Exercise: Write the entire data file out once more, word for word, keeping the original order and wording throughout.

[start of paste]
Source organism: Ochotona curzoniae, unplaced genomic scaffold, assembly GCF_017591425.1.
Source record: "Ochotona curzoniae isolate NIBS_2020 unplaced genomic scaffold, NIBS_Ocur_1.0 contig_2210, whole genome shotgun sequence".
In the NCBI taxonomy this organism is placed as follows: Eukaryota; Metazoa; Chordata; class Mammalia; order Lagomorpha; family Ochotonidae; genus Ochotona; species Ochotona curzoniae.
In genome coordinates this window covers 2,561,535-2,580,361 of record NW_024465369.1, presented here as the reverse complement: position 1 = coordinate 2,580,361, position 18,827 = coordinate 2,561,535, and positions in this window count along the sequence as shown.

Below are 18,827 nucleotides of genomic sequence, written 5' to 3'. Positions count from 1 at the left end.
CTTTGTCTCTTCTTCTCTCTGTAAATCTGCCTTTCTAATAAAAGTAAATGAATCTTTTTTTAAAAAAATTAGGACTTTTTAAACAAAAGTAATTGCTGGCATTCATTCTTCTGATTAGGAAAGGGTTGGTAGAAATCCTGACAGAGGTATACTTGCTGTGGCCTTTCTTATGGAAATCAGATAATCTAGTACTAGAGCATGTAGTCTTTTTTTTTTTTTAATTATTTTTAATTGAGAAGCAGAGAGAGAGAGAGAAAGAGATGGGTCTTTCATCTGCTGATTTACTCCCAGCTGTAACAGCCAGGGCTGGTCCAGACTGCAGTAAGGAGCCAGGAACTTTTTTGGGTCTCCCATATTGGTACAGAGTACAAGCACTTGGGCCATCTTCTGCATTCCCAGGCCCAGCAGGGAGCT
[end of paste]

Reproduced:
Source organism: Ochotona curzoniae, unplaced genomic scaffold, assembly GCF_017591425.1.
Source record: "Ochotona curzoniae isolate NIBS_2020 unplaced genomic scaffold, NIBS_Ocur_1.0 contig_2210, whole genome shotgun sequence".
In the NCBI taxonomy this organism is placed as follows: Eukaryota; Metazoa; Chordata; class Mammalia; order Lagomorpha; family Ochotonidae; genus Ochotona; species Ochotona curzoniae.
In genome coordinates this window covers 2,561,535-2,580,361 of record NW_024465369.1, presented here as the reverse complement: position 1 = coordinate 2,580,361, position 18,827 = coordinate 2,561,535, and positions in this window count along the sequence as shown.

Below are 18,827 nucleotides of genomic sequence, written 5' to 3'. Positions count from 1 at the left end.
CTTTGTCTCTTCTTCTCTCTGTAAATCTGCCTTTCTAATAAAAGTAAATGAATCTTTTTTTAAAAAAATTAGGACTTTTTAAACAAAAGTAATTGCTGGCATTCATTCTTCTGATTAGGAAAGGGTTGGTAGAAATCCTGACAGAGGTATACTTGCTGTGGCCTTTCTTATGGAAATCAGATAATCTAGTACTAGAGCATGTAGTCTTTTTTTTTTTTTAATTATTTTTAATTGAGAAGCAGAGAGAGAGAGAGAAAGAGATGGGTCTTTCATCTGCTGATTTACTCCCAGCTGTAACAGCCAGGGCTGGTCCAGACTGCAGTAAGGAGCCAGGAACTTTTTTGGGTCTCCCATATTGGTACAGAGTACAAGCACTTGGGCCATCTTCTGCATTCCCAGGCCCAGCAGGGAGCT